Fair and transparent governance is the foundation of a democratic state in which the people’s confidence in their elected representatives is maintained.
Although the implementation of transparency is an ongoing process, we see a number of problems here:
- Consistent work is needed to ensure legislative transparency. Particularly during COVID-19 crisis, weaknesses in the so-called “regular system” have emerged, such as non-compliance with good regulatory practice and light and inappropriate changes to support measures and public procurement conditions. It is important to adhere to the principles of transparency and equal treatment, especially from the point of view of the public interest, resources and comprehensibility of legislation.
- The lack of transparency in legislation is also reflected in the partial transparency of lobbying. In March 2021, the Estonian government adopted a good practice for communicating with lobbyists, which allows senior government officials and ministers to make their meetings public. Nevertheless, it is a soft measure that does not extend to other lobbyists and does not impose obligations on lobbyists.
- Political culture. There are still cases of political corruption and unethical behaviour, which reflect shortcomings in the management culture and governance. What hinders the solution to the problem is the fact that corrupt or unethical behaviour does not generally affect the likelihood of a person or a party being elected. Pressure from the public and investigative journalism primarily nudge political culture.
- The circle of politicians and party financiers is narrow and rather corporate. Political parties are overly dependent on individual funders, which encourages corrupt ties. Election-related spending has risen steadily, making the role of money in politics remarkable. This, in turn, encourages dependence on large donors and potentially the purchase of policies. At the same time, the rate of payment of membership fees is low, the membership of political parties is not growing and the share of small donors is largely insignificant.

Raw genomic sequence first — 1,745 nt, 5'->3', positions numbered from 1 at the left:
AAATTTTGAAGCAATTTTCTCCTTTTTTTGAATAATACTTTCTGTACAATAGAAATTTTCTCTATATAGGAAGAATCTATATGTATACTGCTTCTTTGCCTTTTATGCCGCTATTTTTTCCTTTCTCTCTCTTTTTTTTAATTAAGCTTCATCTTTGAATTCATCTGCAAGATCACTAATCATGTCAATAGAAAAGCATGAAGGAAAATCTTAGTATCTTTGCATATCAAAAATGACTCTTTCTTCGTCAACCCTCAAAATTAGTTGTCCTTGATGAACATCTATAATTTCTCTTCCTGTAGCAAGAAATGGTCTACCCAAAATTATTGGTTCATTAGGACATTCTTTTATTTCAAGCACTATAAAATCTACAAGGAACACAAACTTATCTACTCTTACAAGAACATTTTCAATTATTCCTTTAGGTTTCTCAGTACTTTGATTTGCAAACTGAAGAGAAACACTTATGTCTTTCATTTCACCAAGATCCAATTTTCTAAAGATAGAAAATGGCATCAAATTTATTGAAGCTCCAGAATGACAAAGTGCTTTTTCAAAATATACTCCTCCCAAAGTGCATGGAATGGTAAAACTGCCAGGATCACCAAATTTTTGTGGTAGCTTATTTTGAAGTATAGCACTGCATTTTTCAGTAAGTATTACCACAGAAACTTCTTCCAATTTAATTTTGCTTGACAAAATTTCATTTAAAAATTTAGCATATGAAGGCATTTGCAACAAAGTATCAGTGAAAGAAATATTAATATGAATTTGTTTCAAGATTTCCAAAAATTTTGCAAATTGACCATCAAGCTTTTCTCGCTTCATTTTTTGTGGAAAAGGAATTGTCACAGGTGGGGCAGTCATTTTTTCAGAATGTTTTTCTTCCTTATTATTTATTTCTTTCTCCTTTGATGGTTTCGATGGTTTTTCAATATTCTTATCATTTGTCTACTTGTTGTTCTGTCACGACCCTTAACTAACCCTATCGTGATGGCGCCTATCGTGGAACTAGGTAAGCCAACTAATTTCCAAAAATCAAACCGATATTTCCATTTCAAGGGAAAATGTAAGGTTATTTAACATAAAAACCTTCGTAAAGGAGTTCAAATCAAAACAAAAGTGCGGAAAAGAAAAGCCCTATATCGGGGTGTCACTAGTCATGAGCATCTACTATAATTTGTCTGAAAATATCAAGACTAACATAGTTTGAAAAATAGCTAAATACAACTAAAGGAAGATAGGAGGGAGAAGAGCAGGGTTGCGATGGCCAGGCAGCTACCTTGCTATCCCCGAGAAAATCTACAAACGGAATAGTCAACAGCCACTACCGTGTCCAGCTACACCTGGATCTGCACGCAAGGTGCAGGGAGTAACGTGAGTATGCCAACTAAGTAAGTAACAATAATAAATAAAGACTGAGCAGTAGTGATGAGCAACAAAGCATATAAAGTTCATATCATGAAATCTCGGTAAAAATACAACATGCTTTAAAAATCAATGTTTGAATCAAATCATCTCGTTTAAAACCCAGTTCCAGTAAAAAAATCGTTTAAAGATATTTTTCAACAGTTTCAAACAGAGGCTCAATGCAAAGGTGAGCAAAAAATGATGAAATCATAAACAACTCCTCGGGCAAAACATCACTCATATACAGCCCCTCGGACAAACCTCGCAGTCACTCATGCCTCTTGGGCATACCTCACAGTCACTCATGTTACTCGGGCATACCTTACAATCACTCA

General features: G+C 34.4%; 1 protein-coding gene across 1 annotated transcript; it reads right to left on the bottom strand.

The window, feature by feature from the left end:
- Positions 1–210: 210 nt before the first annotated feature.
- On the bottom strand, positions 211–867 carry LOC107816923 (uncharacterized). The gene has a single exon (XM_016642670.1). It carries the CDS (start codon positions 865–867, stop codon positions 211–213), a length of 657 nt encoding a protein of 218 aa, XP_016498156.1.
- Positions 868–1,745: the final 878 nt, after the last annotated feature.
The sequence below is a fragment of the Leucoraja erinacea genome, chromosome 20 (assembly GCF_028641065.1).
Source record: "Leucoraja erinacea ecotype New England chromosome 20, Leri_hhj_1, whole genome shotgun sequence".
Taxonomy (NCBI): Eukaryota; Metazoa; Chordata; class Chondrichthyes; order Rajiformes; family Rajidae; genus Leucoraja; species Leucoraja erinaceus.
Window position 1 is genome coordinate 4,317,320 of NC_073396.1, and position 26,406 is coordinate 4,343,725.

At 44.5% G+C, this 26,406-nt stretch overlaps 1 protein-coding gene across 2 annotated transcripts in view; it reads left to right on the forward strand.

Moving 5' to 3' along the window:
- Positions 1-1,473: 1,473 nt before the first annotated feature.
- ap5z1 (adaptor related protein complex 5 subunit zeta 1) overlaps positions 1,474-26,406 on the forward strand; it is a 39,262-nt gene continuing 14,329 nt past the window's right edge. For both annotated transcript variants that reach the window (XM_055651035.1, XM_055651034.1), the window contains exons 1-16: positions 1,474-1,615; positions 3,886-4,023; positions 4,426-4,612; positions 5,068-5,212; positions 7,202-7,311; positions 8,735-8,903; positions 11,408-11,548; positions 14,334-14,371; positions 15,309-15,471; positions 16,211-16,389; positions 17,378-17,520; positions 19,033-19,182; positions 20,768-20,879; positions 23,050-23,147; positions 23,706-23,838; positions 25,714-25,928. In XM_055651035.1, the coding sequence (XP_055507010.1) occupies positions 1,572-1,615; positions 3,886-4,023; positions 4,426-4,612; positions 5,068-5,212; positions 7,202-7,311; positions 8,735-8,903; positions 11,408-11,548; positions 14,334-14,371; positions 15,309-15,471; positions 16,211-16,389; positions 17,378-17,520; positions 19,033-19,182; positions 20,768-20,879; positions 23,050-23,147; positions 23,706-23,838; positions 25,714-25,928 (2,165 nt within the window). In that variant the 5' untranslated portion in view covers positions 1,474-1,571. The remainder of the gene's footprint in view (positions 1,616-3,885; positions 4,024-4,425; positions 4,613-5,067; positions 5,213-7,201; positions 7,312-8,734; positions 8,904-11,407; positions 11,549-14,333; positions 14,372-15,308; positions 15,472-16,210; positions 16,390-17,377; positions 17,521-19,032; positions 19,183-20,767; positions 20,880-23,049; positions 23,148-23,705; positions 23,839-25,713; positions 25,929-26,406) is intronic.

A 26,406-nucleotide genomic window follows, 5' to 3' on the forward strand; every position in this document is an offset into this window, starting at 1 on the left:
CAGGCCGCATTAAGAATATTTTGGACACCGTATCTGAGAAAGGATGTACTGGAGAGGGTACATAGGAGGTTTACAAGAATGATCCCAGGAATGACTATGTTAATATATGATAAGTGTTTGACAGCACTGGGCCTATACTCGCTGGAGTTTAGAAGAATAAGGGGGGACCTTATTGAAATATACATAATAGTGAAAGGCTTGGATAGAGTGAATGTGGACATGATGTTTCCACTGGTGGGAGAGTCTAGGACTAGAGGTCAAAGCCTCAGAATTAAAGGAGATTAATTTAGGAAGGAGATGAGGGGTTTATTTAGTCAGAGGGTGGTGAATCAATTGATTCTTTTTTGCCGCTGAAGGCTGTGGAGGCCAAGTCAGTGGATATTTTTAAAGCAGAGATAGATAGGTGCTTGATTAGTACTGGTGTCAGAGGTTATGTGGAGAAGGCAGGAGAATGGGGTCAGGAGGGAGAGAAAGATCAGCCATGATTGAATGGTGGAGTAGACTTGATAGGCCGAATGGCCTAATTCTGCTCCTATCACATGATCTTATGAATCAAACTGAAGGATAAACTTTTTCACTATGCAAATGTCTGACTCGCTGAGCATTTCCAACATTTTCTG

- Limitation of supervision of party funding. The mandate of the Political Parties Financing Surveillance Committee is not broad enough and requires amendments to the law to implement even those activities for which the Political Parties Act should have given a mandate.
To resolve these issues, we will do the following:
- We monitor the supervision of party funding for systematic errors and make proposals to reduce the impact of corrupt money in politics.
- We monitor the publication of lobby meetings and support the extension of lobbying rules to the Riigikogu (Parliament of Estonia) and local governments.
- We cooperate with the Riigikogu Anti-Corruption Select Committee and the Chancellery of the Riigikogu to ensure that the good practice of conduct of a member of the Riigikogu is regularly updated and followed. TI Estonia is a partner to the Corruption Prevention Network to monitor the implementation of the Anti-Corruption Action Plan 2021-2025.
- We use the data to create applications that increase transparency and provide feedback on the standardization and quality of the data. See more at www.opener.ee
- We carry out public explanatory work to clarify unethical and corrupt cases and to solve problem areas. The aim is both to raise awareness of corruption and to prevent those convicted of corruption from returning to power.